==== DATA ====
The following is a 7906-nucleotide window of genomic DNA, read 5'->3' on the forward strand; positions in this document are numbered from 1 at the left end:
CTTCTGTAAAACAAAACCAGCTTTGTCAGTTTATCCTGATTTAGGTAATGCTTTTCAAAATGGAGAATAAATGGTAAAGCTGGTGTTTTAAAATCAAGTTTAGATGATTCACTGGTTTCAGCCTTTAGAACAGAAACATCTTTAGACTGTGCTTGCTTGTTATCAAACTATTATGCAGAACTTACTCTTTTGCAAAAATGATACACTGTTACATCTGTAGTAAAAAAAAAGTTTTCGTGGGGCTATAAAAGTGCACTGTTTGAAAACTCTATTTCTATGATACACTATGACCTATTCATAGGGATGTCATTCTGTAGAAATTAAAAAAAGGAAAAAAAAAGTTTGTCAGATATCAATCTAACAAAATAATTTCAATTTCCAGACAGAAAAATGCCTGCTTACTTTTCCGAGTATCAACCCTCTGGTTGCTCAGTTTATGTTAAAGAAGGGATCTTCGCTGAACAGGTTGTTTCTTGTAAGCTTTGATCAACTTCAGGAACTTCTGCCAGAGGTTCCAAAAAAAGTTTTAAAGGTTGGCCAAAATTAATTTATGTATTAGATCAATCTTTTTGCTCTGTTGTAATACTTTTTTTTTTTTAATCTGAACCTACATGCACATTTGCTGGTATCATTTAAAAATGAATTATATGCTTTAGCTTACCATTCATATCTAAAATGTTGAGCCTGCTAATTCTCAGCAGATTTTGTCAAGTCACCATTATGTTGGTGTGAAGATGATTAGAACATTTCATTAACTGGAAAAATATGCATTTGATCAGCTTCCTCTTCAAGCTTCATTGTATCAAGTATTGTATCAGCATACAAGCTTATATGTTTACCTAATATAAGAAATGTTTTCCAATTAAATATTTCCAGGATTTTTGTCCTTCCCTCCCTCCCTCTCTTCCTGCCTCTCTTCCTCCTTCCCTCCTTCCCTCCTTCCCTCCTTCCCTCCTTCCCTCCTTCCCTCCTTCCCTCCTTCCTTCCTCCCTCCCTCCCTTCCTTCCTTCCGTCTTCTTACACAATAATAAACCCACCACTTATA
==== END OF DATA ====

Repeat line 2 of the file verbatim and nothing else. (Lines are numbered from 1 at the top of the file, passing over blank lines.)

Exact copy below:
CTTCTGTAAAACAAAACCAGCTTTGTCAGTTTATCCTGATTTAGGTAATGCTTTTCAAAATGGAGAATAAATGGTAAAGCTGGTGTTTTAAAATCAAGTTTAGATGATTCACTGGTTTCAGCCTTTAGAACAGAAACATCTTTAGACTGTGCTTGCTTGTTATCAAACTATTATGCAGAACTTACTCTTTTGCAAAAATGATACACTGTTACATCTGTAGTAAAAAAAAAGTTTTCGTGGGGCTATAAAAGTGCACTGTTTGAAAACTCTATTTCTATGATACACTATGACCTATTCATAGGGATGTCATTCTGTAGAAATTAAAAAAAGGAAAAAAAAAGTTTGTCAGATATCAATCTAACAAAATAATTTCAATTTCCAGACAGAAAAATGCCTGCTTACTTTTCCGAGTATCAACCCTCTGGTTGCTCAGTTTATGTTAAAGAAGGGATCTTCGCTGAACAGGTTGTTTCTTGTAAGCTTTGATCAACTTCAGGAACTTCTGCCAGAGGTTCCAAAAAAAGTTTTAAAGGTTGGCCAAAATTAATTTATGTATTAGATCAATCTTTTTGCTCTGTTGTAATACTTTTTTTTTTTTAATCTGAACCTACATGCACATTTGCTGGTATCATTTAAAAATGAATTATATGCTTTAGCTTACCATTCATATCTAAAATGTTGAGCCTGCTAATTCTCAGCAGATTTTGTCAAGTCACCATTATGTTGGTGTGAAGATGATTAGAACATTTCATTAACTGGAAAAATATGCATTTGATCAGCTTCCTCTTCAAGCTTCATTGTATCAAGTATTGTATCAGCATACAAGCTTATATGTTTACCTAATATAAGAAATGTTTTCCAATTAAATATTTCCAGGATTTTTGTCCTTCCCTCCCTCCCTCTCTTCCTGCCTCTCTTCCTCCTTCCCTCCTTCCCTCCTTCCCTCCTTCCCTCCTTCCCTCCTTCCCTCCTTCCCTCCTTCCTTCCTCCCTCCCTCCCTTCCTTCCTTCCGTCTTCTTACACAATAATAAACCCACCACTTATA